After withdrawing its original plans for a market debut just a few months ago, the Austin-based Yeti Holdings (YETI), which has grown famous for its heavy-duty coolers, has refiled for an IPO that could net the company hundreds of millions if things play out ideally. While Yeti previously got cold feet ahead of its first IPO, citing market conditions as it withdrew its plans, the company is now confident that it could raise over $100 million in its market debut, with some musing that it could bring in as much as $300 million.
Here are the inside details of what we know about Yeti Holdings and its market debut thus far, and how the company intends to avoid another embarrassing withdraw that it endured just a few months ago.
Things are looking up for Yeti
Ever since earlier this year, when cooler-producing Yeti Holdings (NYSE: YETI) decided to withdraw its plans for a market debut, some have been musing that the company is in dire straits and that it was unlikely to go public anytime soon. The market conditions that Yeti cited in order to withdraw from its IPO bid have seemingly cleared up, however, and the company is giving every indication that it’s incredibly hopeful for its near-future now that it’s gearing up to become publicly traded. Yeti, which specializes in outdoors gear like its specialty coolers, has only filed for an IPO of $100 million thus far, but that’s likely a placeholder figure which is soon to change.
According to Renaissance Capital, for instance, there are reasons to believe that Yeti could ultimately be holding out for as much as $300 million from investors in its public debut. Yeti was previously hoping to accrue that much in 2016, when it first filed for its IPO, but its early 2018 withdrawal at least temporarily dashed those hopes. Now, however, the cool behemoth has every intention of making a large splash in the market, per its S-1 filings.
Information derived from Yeti’s prospectus indicates that the company has been doing a bang-up job of expanding its audience in recent years, for instance, a fact doubtlessly likely to propel its IPO towards success if investors end up valuing a diverse consumer base. Where Yeti’s famous coolers and outdoors gear were once niche products aimed exclusively at outdoorsmen, for instance, they’ve since developed into a more family-centered brand with a positive reputation for getting the job done in the wilderness.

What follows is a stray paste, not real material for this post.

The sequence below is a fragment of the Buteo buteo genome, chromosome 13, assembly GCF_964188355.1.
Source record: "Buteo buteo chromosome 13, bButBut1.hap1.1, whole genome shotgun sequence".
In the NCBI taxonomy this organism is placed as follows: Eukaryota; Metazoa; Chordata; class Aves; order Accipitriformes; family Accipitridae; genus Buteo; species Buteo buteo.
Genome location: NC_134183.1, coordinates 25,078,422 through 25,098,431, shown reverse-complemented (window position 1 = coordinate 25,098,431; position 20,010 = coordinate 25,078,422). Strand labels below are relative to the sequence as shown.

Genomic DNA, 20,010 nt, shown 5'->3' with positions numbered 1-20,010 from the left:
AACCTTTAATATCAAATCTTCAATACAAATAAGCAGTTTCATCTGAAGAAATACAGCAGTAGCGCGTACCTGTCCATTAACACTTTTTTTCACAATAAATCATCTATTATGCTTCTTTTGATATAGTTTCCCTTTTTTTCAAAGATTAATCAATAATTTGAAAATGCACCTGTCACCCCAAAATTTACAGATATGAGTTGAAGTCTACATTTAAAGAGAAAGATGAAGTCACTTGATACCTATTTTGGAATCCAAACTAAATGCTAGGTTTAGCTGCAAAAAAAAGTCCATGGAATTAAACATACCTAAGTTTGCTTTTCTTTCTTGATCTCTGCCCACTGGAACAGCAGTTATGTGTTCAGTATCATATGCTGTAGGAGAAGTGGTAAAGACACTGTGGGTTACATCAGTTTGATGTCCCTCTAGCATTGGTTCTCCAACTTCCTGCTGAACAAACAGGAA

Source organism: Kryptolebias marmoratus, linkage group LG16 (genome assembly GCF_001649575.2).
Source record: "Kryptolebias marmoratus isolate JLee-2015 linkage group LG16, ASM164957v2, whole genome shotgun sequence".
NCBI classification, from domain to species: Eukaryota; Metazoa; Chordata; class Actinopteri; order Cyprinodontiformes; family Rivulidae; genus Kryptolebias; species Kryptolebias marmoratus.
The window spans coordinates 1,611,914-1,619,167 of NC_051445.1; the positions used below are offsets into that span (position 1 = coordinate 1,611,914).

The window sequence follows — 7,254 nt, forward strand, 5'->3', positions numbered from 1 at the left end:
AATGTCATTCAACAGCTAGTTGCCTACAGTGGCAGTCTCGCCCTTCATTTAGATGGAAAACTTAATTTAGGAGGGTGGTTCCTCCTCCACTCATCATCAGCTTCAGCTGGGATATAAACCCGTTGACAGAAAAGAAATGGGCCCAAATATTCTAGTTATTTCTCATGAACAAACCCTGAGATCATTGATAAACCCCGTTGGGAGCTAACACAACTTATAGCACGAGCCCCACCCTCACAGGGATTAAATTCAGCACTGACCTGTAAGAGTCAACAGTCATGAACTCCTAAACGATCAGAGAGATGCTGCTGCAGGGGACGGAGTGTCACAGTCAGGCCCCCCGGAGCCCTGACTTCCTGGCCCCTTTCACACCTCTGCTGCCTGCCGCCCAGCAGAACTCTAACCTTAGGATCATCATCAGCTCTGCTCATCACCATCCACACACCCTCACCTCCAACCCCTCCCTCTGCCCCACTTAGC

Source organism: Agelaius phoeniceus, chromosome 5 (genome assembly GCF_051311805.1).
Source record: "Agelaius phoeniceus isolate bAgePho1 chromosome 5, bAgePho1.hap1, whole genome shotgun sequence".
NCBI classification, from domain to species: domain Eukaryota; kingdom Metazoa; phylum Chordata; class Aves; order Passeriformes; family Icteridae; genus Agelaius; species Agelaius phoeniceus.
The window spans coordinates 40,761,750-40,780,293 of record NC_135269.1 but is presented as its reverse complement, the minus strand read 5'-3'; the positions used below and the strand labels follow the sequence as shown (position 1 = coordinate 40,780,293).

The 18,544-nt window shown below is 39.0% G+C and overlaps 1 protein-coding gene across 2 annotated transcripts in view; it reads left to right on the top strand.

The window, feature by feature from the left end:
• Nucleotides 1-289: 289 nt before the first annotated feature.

The company’s prospectus notes that it’s used key influencers to drive up its market share amongst diverse audiences prone to outdoors activity, for instance. By building grass-roots connections to potential customers by utilizing brand ambassadors, or popular social media personalities which peddle Yeti products to their followers, the company hopes to convince investors that it has serious staying power in the market. Before they’ve convinced, however, investors will want to take a peek under the company’s hood to get a look at its finances.
Yeti is growing very rapidly
The first thing that will jump out to investors when they review Yeti’s finances is the fact that the company has enjoyed almost startlingly-fast growth recently. Whereas Yeti only sold a mere $90 million worth of products in 2013, for instance, the company has since grown its profile and bolstered sales figures so that they reached a monstrous $469 million in 2015. Such an astonishing rate of growth will doubtlessly make Yeti’s IPO one of the most closely-watched market debuts in recent history.
Not only is Yeti growing rapidly, but the company is also profitable, a relative rarity for many businesses going public that could serve it well amongst investors. Already in the first half of 2018, Yeti has generated a whopping $342 million in sales, too. A large part of the company’s success thus far can be attributed to its ability to broaden its audience; per its prospectus, while Yeti once had a customer base of nearly 70 percent hunters, they now make up a mere 38 percent of its total base. As long as it keeps demonstrating a capacity to expand the appeal of its products to new shoppers, Yeti could very well quickly win the hearts and minds of many investors.
The outdoor gear market that Yeti is trying to dominate is rapidly growing around the world, but isn’t without its challenges, either. The company will have to contend with the virtual death of brick-and-mortar retail stores as we know it, establishing a strong digital presence for itself if it has any hopes of maintaining its success well into the 21st century. Similarly, some stores overstocked Yeti products in 2016, a distasteful event for profits that dampened overall sales figures the next year. All in all, however, Yeti has demonstrated real potential when it comes to growth and profitability.
Disclosure: I/we have no positions in any stocks mentioned, and no plans to initiate any positions within the next 72 hours.
I wrote this article myself, and it expresses my own opinions. I am not receiving compensation for it (other than from Seeking Alpha). I have no business relationship with any company whose stock is mentioned in this article.